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From: Autos Pak on 6 Aug 2010 10:44
Honda is and always will be a Japan-based concern, but it appears that
the automaker isn't playing favorites when it comes to vehicle
production. The Detroit News reports that for the first time ever,
Honda produced more vehicles in the United States than it did in its
home market of Japan. In the second quarter, Honda built 236,819 in
the States, compared to 236,559 in Japan. That's a mighty small edge
for U.S. facilities, and for the year, Japanese factories are still
ahead by 11,000 units, but this trend may continue in the future.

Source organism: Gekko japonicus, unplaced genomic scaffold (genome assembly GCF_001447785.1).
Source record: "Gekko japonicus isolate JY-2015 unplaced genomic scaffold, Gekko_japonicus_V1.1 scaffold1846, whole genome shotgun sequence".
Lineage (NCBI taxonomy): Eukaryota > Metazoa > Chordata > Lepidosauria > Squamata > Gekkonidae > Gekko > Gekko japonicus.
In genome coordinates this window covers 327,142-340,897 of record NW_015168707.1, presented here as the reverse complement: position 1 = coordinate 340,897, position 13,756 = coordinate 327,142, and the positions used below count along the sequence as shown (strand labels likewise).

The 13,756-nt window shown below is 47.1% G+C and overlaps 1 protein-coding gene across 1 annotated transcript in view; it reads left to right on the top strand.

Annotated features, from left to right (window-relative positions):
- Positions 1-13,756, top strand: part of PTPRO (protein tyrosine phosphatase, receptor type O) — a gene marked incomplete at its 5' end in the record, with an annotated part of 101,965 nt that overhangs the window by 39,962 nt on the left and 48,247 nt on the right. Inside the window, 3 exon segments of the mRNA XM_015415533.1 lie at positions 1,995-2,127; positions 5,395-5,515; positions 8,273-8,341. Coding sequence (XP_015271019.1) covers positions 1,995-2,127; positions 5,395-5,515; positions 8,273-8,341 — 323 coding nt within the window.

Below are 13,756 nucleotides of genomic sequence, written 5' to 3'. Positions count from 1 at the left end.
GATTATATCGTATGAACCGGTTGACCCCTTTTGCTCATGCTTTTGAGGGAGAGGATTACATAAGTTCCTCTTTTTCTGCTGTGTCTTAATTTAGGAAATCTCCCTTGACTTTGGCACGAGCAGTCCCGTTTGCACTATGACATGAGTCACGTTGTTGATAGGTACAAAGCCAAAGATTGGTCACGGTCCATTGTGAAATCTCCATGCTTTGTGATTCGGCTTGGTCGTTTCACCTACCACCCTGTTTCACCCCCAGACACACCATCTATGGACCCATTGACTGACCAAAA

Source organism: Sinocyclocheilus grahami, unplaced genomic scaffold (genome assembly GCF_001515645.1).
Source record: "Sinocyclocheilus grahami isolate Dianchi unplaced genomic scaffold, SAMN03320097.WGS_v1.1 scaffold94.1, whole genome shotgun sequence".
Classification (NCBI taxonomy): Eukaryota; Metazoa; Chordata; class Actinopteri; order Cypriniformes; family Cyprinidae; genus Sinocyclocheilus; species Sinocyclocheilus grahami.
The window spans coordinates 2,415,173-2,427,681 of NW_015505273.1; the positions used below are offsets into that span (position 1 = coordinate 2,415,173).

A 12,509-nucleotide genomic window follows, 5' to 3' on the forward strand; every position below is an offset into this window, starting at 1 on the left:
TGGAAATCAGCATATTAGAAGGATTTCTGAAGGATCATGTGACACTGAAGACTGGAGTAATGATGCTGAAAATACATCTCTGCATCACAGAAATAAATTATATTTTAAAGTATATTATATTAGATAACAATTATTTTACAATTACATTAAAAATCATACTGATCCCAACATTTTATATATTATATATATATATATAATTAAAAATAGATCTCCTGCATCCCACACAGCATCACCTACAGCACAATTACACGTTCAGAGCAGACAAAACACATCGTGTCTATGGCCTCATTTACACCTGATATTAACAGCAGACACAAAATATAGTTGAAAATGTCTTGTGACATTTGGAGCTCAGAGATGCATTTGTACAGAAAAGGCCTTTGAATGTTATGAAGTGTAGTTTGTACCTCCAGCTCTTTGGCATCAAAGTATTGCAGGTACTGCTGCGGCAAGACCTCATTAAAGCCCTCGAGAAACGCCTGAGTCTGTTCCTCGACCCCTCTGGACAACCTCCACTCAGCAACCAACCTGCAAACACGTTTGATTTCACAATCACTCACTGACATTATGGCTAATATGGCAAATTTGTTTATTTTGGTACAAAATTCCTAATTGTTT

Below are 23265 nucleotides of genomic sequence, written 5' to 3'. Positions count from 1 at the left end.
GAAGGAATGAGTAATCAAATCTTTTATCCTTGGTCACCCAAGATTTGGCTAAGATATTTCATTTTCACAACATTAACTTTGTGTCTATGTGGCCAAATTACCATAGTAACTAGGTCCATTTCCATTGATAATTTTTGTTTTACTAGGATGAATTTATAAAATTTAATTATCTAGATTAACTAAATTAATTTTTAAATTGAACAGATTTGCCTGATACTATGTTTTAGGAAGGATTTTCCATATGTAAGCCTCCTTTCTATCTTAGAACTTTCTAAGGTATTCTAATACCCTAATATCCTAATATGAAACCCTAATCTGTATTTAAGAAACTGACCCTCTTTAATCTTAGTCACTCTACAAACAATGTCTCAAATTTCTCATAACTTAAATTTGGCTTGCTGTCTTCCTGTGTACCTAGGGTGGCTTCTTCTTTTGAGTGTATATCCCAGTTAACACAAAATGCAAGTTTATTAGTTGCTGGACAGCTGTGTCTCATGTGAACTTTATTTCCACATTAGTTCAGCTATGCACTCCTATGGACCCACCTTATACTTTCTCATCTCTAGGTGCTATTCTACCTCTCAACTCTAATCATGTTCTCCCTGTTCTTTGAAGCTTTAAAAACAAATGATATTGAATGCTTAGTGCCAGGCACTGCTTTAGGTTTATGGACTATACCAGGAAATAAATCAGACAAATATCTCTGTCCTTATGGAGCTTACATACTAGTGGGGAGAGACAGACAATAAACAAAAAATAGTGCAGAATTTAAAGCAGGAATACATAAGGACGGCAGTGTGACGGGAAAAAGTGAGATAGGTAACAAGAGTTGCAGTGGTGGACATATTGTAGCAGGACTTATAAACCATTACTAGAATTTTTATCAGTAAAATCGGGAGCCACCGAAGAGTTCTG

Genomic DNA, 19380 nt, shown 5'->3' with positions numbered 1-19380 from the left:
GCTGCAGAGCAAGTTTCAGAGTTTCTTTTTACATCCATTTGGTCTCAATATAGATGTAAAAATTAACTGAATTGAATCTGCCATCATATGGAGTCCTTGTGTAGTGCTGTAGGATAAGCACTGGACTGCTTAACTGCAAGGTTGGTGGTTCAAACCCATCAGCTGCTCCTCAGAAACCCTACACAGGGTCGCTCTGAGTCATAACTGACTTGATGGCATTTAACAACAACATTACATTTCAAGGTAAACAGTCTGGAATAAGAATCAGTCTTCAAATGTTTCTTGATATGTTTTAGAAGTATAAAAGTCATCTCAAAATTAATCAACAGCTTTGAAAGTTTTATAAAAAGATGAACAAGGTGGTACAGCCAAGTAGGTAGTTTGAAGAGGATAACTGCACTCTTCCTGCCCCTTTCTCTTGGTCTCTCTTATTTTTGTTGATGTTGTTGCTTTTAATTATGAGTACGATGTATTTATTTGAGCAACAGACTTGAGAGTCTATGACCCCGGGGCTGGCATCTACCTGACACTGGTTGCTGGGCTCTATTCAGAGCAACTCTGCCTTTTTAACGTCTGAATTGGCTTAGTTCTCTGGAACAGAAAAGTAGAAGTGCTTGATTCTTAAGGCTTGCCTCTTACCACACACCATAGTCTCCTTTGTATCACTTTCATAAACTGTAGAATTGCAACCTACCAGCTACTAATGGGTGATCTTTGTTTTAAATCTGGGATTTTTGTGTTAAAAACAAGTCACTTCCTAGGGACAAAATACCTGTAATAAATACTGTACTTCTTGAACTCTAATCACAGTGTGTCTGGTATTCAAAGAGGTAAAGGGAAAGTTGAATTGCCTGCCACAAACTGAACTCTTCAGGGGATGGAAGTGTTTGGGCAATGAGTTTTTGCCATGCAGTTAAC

Analyst Jesse Toprak at TrueCar.com tells the DetNews that the key is
that there is more growth opportunity in the U.S. than there is in
Japan. In short, the market in Japan is shrinking while the U.S.
appears to have already hit rock bottom in 2009 and is on the upswing.
(We're also guessing that North American production is significantly
cheaper than it is in Japan). Honda also expects more growth in
emerging markets like China and the plan is to build vehicles where
demand is strong. The automaker's global strategy appears to be
working, as its $3.2 billion quarterly earnings is the strongest any
automaker has announced so far for Q2, 2010.